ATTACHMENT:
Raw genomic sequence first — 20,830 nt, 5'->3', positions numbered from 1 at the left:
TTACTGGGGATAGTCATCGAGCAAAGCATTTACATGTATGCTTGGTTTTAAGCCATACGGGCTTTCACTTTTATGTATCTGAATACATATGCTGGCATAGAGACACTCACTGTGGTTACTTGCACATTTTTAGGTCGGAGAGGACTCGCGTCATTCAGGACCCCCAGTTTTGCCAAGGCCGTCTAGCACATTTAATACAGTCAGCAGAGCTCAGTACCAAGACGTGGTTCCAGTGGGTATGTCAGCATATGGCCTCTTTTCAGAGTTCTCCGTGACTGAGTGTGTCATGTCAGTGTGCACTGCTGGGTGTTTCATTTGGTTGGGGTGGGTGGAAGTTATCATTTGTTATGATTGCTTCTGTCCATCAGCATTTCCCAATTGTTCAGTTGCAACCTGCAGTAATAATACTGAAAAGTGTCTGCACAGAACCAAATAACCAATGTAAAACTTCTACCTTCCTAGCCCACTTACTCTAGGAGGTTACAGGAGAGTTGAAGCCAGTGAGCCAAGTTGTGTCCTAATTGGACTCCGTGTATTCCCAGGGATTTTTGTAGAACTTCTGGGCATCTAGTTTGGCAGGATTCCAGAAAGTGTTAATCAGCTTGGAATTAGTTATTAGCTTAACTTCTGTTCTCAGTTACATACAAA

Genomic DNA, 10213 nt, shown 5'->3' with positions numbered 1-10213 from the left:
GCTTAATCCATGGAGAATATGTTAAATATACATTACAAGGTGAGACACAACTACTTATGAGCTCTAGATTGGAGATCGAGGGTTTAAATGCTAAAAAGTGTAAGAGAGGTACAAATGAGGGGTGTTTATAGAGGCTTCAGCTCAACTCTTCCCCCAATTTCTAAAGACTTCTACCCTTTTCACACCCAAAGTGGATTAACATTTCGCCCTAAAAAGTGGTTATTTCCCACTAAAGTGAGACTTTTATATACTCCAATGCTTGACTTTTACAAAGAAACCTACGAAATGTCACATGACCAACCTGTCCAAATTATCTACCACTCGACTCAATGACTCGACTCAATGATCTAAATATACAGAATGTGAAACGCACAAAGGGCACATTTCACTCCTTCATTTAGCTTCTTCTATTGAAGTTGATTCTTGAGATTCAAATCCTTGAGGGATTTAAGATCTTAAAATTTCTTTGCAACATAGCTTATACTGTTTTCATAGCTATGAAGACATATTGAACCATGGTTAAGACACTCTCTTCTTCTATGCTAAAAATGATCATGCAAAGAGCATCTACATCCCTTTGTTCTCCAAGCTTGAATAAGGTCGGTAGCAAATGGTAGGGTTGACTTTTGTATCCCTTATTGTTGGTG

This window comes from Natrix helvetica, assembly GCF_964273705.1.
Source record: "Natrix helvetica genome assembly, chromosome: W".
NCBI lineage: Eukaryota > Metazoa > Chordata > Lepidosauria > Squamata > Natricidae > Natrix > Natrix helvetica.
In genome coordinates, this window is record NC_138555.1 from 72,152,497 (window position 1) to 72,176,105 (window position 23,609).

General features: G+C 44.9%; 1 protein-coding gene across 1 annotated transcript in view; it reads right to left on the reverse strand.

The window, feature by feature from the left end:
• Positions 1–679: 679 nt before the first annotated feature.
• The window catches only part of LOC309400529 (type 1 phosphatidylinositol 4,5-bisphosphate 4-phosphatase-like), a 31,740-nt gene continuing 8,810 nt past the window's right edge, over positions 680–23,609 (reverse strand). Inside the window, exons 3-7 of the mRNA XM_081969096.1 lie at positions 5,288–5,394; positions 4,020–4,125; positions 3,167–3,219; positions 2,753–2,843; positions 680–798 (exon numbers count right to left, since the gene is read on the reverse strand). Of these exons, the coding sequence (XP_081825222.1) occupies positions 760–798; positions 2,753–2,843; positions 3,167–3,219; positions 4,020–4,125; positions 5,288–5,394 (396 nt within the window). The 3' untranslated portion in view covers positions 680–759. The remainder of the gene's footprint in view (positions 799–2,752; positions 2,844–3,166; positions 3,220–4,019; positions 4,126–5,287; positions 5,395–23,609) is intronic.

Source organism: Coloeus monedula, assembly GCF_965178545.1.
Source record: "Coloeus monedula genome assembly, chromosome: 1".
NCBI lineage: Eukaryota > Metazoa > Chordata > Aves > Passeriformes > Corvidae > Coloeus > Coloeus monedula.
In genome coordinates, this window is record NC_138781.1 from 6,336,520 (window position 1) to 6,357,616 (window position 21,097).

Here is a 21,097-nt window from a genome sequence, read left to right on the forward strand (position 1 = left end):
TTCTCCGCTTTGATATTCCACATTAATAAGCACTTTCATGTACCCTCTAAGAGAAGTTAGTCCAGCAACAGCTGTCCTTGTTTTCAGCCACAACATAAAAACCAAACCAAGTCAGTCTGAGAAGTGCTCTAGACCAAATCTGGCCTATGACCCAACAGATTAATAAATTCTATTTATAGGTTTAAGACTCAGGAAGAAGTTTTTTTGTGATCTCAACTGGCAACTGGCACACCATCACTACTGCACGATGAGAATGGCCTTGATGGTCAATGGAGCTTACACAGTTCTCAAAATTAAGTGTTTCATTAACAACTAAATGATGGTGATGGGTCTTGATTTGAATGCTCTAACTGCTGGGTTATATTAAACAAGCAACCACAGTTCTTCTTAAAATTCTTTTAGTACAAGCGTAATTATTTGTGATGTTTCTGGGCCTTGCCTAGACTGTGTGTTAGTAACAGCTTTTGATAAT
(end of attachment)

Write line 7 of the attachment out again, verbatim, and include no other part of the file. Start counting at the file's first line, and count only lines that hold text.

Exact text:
NCBI lineage: Eukaryota > Metazoa > Chordata > Lepidosauria > Squamata > Natricidae > Natrix > Natrix helvetica.